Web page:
As if all this were not enough, a building boom swept New Spain soon after its founding, as new towns, churches, and public conveniences were constructed–all financed by the discovery of gold and silver (Mexico is still the second largest producer of silver in the world).

Readers should bear in mind that these achievements were accompanied by widespread exploitation of Indians, especially as the Spanish Empire declined in the 1640s and later. But the degree to which the Spanish accomplished the seemingly impossible fusion of their culture and Mesoamerican society is testament to the resources and sincerity they brought to the task.

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Red in the flesh; you stare.

A loud technique and studied,

you argue your colors so well

that flesh forgets its coldness…

Sor Juana (from “To Her Portrait”)

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It was into this world that Juana Ines de Asbaje y Ramirez de Santillana was born in 1648. To begin with, Juana was illegitimate: her father was a Spanish captain; her mother, a criollo (a full-blooded Spanish woman born in Mexico). When she was small, she lived on her maternal grandfather’s hacienda.

From her earliest years, Juana was deeply religious. By age 3, she had taught herself to read; by age 8, she had composed a poem on the Eucharist. She taught herself both Latin and Nahuatl, the language of the Aztecs. At 16, Juana was sent to the viceregal court in Mexico City, where her request to study at the University disguised as a boy was refused. The wife of the Vice Regent, Leonor Carreta, sensed Juana’s gifts and took her under her wing. The young woman continued her studies in private.

The Vice Regent himself (Antonio Sebastian de Toledo) soon arranged a difficult test of Juana’s genius: a panel of jurists, philosophers, and poets examined her knowledge, asking demanding questions that she answered unprepared. Her responses were so impressive that the examination helped establish her reputation thoughout the colony, which was further extended by the publication of her poems.

In such circumstances, many men proposed to her, but she decided against marriage and entered a Carmelite convent, and then the Convent of St. Jerome, where she remained for the rest of her life, becoming known as Sor Juana de la Cruz. Though it seems she endured a period of penance in the years just before her death, in the main she was supported in her studies and writings by the Viceregal Court and the Jesuits. She had a significant audience in Spain and became known as the first great poet of the colonies.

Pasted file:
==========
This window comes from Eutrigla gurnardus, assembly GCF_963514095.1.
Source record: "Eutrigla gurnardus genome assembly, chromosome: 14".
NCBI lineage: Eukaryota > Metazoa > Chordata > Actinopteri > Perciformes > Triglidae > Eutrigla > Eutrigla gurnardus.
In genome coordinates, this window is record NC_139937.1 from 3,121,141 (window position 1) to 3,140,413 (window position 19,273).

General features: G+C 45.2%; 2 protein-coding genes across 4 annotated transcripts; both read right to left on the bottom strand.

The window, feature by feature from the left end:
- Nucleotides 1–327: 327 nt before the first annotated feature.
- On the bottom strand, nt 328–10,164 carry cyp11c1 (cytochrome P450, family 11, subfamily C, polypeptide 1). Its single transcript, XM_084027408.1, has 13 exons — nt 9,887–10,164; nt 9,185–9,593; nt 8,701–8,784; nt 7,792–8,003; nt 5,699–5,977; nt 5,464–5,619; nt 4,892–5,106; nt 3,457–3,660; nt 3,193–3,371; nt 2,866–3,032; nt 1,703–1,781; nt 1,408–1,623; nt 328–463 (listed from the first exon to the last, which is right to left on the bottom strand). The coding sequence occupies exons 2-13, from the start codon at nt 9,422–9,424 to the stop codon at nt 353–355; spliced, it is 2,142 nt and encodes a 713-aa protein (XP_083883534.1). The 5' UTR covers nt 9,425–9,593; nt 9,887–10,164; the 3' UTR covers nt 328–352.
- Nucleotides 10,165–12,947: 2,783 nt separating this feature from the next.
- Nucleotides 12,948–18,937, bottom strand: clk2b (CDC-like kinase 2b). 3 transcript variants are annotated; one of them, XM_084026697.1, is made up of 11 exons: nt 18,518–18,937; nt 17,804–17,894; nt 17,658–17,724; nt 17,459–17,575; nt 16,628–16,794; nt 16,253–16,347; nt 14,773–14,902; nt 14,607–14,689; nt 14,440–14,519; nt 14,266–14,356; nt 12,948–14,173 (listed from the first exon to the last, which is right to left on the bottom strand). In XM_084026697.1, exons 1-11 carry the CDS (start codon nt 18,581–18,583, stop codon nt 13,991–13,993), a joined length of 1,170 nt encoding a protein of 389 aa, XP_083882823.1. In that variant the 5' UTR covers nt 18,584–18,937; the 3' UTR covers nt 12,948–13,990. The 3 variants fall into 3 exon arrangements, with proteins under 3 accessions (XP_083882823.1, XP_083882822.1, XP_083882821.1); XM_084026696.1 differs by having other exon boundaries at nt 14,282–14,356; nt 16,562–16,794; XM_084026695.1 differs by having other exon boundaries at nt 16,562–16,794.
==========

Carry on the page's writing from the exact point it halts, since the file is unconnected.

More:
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Which offense is worse—

to have sex for money or

to pay for it?

Sor Juana

 

All of this would have been remarkable if Sor Juana had merely been a brilliant poet and advocate of the church and status quo. But while she remained deeply committed to her faith, Sor Juana wrote verses that challenged social realities–and in particular the inferior status of women. That she also continued her studies in science many people found deeply disturbing. And yet she perservered, outwitting the Counter-Reformation and dying of a fever in 1695.

Not many of Sor Juana’s writings have survived, and we are indebted to the Viceregent’s wife for saving what we have. Fortunately, good translations of her work are beginning to appear in English. This thinker and poet early in the history of post-conquest Mexico is worth reading both for her beautiful poetry and for her courage in defying stereotypes and expectations.

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Image. Author: J. Sanchez; Source: WikiCmns; License: Public Domain

Poetry. Translations copyright, The Rag Tree, 2011.